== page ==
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#1




ctrl+shift+enter vs enter
what is the difference btw confirming with enter and ctrl+shift+enter?  tkaplan  tkaplan's Profile: http://www.excelforum.com/member.php...o&userid=22987 View this thread: http://www.excelforum.com/showthread...hreadid=374550 
#2




The difference is that for a normal formula you use Enter,
However there is a special kind of formula called an Array formula which can only be entered using Ctrl+****+Enter. When doing so it will enter special curly brackets to indicate it is an Array formula  _______________________ Naz, London "tkaplan" wrote: what is the difference btw confirming with enter and ctrl+shift+enter?  tkaplan  tkaplan's Profile: http://www.excelforum.com/member.php...o&userid=22987 View this thread: http://www.excelforum.com/showthread...hreadid=374550 
#3




Hello
If you mean the different ways of validating formulas, then ctrl+shift+enter will validate an array formula. HTH Cordially Pascal "tkaplan" a écrit dans le message de news: ... what is the difference btw confirming with enter and ctrl+shift+enter?  tkaplan  tkaplan's Profile: http://www.excelforum.com/member.php...o&userid=22987 View this thread: http://www.excelforum.com/showthread...hreadid=374550 
#4




For the OP
See http://www.cpearson.com/excel/array.htm  Regards Ron de Bruin http://www.rondebruin.nl "Naz" wrote in message ... The difference is that for a normal formula you use Enter, However there is a special kind of formula called an Array formula which can only be entered using Ctrl+****+Enter. When doing so it will enter special curly brackets to indicate it is an Array formula  _______________________ Naz, London "tkaplan" wrote: what is the difference btw confirming with enter and ctrl+shift+enter?  tkaplan  tkaplan's Profile: http://www.excelforum.com/member.php...o&userid=22987 View this thread: http://www.excelforum.com/showthread...hreadid=374550 
#5




Sorry Ron, whats OP ?
 _______________________ Naz, London "Ron de Bruin" wrote: For the OP See http://www.cpearson.com/excel/array.htm  Regards Ron de Bruin http://www.rondebruin.nl "Naz" wrote in message ... The difference is that for a normal formula you use Enter, However there is a special kind of formula called an Array formula which can only be entered using Ctrl+****+Enter. When doing so it will enter special curly brackets to indicate it is an Array formula  _______________________ Naz, London "tkaplan" wrote: what is the difference btw confirming with enter and ctrl+shift+enter?  tkaplan  tkaplan's Profile: http://www.excelforum.com/member.php...o&userid=22987 View this thread: http://www.excelforum.com/showthread...hreadid=374550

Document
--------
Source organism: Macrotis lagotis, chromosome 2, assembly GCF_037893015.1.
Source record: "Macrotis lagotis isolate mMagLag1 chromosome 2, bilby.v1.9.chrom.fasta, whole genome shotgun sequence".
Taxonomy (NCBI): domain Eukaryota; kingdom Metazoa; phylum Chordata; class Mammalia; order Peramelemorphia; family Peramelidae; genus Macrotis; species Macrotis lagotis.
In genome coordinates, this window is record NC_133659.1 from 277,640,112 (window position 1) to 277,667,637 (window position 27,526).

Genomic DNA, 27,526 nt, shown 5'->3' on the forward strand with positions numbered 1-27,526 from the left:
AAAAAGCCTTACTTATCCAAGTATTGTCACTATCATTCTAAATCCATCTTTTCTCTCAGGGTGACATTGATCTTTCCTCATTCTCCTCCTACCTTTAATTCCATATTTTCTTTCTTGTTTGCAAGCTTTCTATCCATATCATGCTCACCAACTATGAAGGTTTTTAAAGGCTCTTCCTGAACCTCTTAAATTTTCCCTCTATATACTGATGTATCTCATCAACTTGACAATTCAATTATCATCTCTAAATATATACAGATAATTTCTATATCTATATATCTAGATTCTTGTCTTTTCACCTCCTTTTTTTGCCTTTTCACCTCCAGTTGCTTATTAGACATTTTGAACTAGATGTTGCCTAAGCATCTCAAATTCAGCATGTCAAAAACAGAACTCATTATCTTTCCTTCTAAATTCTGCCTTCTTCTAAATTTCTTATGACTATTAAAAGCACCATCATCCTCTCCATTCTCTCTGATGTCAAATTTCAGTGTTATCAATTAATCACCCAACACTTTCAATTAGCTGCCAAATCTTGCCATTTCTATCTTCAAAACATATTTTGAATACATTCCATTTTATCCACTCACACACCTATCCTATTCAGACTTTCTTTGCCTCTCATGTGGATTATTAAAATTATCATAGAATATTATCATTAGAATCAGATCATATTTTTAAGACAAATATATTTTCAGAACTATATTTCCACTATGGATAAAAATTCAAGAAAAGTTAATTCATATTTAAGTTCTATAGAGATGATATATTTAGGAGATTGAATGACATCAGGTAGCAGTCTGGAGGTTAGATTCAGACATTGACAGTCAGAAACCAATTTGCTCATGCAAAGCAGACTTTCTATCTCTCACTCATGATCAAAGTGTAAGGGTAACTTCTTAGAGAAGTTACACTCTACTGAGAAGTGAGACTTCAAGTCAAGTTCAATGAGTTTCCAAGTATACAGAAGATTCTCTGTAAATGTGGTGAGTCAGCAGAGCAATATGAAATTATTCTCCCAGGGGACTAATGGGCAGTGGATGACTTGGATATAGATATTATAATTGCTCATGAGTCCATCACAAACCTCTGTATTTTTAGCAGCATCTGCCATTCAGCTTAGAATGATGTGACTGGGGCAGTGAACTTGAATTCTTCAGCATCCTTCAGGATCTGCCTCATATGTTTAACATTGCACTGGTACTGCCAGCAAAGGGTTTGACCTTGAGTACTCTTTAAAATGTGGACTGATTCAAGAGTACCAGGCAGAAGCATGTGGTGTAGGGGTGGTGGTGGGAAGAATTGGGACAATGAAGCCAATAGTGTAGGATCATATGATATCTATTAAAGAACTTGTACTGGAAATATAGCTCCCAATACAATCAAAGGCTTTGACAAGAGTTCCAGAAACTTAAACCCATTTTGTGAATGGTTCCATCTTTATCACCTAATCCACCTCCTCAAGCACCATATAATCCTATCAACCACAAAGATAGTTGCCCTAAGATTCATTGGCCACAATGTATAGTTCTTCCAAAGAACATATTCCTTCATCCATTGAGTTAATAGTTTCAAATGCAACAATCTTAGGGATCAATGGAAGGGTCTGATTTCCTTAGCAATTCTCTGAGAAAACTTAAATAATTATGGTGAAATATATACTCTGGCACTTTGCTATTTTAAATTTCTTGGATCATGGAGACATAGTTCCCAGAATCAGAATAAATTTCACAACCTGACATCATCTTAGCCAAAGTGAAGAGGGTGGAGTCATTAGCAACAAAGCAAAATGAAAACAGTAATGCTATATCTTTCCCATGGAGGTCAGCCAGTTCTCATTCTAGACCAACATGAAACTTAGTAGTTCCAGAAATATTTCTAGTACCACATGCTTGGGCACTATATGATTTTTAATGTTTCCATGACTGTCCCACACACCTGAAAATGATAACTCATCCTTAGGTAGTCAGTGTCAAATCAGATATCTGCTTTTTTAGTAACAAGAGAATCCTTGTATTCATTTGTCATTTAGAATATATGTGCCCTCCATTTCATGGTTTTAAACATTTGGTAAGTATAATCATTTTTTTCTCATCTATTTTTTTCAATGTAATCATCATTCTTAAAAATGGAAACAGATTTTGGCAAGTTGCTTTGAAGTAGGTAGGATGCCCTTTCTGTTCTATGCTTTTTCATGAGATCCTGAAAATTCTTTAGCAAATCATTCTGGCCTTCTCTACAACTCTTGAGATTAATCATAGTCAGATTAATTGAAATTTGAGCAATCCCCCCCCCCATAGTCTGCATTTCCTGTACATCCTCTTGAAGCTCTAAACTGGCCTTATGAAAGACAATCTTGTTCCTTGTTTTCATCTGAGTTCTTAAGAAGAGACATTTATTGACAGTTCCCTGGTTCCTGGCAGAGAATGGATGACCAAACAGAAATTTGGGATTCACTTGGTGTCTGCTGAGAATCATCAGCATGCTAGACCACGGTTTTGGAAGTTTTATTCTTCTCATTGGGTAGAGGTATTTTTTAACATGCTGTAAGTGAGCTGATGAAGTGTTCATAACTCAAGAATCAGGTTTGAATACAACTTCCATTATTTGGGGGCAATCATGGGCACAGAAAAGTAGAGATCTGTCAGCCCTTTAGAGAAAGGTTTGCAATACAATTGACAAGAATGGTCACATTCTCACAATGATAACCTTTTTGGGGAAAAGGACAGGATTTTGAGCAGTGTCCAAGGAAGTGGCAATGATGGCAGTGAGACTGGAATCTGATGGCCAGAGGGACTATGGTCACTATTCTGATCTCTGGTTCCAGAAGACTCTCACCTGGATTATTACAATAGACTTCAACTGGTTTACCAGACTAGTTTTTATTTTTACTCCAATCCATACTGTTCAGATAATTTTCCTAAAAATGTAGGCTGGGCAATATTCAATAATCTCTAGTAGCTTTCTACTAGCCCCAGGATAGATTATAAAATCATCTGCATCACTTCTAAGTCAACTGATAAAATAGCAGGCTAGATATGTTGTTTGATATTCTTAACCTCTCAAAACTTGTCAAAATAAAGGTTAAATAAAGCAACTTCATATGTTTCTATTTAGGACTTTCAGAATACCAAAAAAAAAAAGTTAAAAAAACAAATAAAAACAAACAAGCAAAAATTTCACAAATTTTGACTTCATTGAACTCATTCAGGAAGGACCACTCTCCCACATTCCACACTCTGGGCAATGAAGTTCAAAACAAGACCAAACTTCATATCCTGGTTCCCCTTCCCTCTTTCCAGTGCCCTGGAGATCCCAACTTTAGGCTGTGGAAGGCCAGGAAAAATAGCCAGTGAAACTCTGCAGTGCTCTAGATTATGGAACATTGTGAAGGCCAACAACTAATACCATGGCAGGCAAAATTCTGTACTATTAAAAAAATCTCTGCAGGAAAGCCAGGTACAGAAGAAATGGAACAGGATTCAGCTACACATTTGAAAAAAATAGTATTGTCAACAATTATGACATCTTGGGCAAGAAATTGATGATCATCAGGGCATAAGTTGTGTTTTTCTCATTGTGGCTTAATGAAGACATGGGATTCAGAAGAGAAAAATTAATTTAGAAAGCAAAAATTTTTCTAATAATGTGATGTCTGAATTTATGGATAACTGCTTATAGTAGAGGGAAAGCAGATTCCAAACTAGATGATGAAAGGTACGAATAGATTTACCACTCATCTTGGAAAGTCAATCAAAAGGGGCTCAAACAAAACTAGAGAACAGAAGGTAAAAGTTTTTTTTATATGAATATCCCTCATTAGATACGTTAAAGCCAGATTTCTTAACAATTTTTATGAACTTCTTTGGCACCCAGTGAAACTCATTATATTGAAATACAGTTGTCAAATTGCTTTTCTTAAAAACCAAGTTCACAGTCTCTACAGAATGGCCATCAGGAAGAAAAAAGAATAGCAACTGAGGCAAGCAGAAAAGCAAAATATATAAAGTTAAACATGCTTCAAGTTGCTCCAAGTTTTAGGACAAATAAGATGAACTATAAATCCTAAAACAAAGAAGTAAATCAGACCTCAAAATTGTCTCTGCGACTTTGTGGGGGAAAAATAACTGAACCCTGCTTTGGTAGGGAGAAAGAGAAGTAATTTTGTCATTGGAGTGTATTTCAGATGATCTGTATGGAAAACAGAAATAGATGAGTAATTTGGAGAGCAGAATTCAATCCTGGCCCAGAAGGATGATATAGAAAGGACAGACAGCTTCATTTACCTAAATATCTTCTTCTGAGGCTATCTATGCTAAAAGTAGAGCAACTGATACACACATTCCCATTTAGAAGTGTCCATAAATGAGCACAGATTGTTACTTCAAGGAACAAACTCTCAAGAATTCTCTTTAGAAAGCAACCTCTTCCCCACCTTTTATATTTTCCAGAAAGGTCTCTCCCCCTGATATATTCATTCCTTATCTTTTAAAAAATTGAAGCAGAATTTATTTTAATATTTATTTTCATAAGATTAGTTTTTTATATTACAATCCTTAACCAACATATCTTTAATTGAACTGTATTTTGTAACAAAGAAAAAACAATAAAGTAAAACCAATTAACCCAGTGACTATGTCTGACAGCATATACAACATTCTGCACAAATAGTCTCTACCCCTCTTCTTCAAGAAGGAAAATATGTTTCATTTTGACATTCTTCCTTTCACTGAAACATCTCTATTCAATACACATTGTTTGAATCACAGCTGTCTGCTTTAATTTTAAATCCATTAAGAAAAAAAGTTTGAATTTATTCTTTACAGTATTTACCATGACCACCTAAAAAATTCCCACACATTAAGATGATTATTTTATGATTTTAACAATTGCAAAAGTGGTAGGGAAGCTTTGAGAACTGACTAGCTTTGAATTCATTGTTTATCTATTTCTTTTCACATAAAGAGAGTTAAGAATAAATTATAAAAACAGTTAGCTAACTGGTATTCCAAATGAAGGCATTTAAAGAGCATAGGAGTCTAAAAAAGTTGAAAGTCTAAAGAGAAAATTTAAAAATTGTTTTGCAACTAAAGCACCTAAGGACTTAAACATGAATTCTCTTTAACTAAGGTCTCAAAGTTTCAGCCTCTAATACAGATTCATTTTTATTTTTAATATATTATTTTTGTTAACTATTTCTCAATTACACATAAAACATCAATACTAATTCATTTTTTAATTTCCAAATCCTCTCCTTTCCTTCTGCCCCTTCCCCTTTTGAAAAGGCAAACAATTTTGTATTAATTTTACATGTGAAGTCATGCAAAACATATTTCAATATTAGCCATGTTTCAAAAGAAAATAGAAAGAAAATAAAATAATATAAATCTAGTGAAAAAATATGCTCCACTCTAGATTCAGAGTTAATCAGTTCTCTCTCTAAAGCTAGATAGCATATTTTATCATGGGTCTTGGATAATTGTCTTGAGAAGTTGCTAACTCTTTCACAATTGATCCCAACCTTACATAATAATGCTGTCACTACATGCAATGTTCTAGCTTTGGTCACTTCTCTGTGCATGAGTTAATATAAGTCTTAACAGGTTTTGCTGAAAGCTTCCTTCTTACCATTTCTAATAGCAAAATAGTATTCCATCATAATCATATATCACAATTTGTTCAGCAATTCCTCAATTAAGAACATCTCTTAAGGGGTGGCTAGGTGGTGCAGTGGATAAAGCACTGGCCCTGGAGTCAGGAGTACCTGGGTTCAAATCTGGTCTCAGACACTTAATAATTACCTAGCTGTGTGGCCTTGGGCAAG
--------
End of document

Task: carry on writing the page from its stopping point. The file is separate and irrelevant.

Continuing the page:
#6




Hi Naz
Original Poster  Regards Ron de Bruin http://www.rondebruin.nl "Naz" wrote in message ... Sorry Ron, whats OP ?  _______________________ Naz, London "Ron de Bruin" wrote: For the OP See http://www.cpearson.com/excel/array.htm  Regards Ron de Bruin http://www.rondebruin.nl "Naz" wrote in message ... The difference is that for a normal formula you use Enter, However there is a special kind of formula called an Array formula which can only be entered using Ctrl+****+Enter. When doing so it will enter special curly brackets to indicate it is an Array formula  _______________________ Naz, London "tkaplan" wrote: what is the difference btw confirming with enter and ctrl+shift+enter?  tkaplan  tkaplan's Profile: http://www.excelforum.com/member.php...o&userid=22987 View this thread: http://www.excelforum.com/showthread...hreadid=374550 
#7




enter confirms a normal formula. ctrl+shift+enter confirms an array formula (search Excel help for array formula and you'll find some information). Array formulae come in two types: 1) Performs a calculation on each element of an array in the process of acheiving the results. SUMPRODUCT is often used in this way (=sumproduct((a1:a102),b1:b10). Because it performs the comparison step on each element in the range, it needs to be entered as an array formula. 2) An array formula can also return multiple values in the process of acheiving its result. Matrix functions (MMULT, TRANSPOSE, etc) fall into this category. Functions like LINEST and LOGEST which return two parameters for the given curve fit. That's a little information on array formulas. They can be useful tools in a spreadsheet, depending on what you need to make a spreadsheet do.  MrShorty  MrShorty's Profile: http://www.excelforum.com/member.php...o&userid=22181 View this thread: http://www.excelforum.com/showthread...hreadid=374550 
#8




thank you. wow i feel so stupid that i didnt know that.... i usually do all my array stuff with VB so i never tried that. but good to know. thanks.  tkaplan  tkaplan's Profile: http://www.excelforum.com/member.php...o&userid=22987 View this thread: http://www.excelforum.com/showthread...hreadid=374550 
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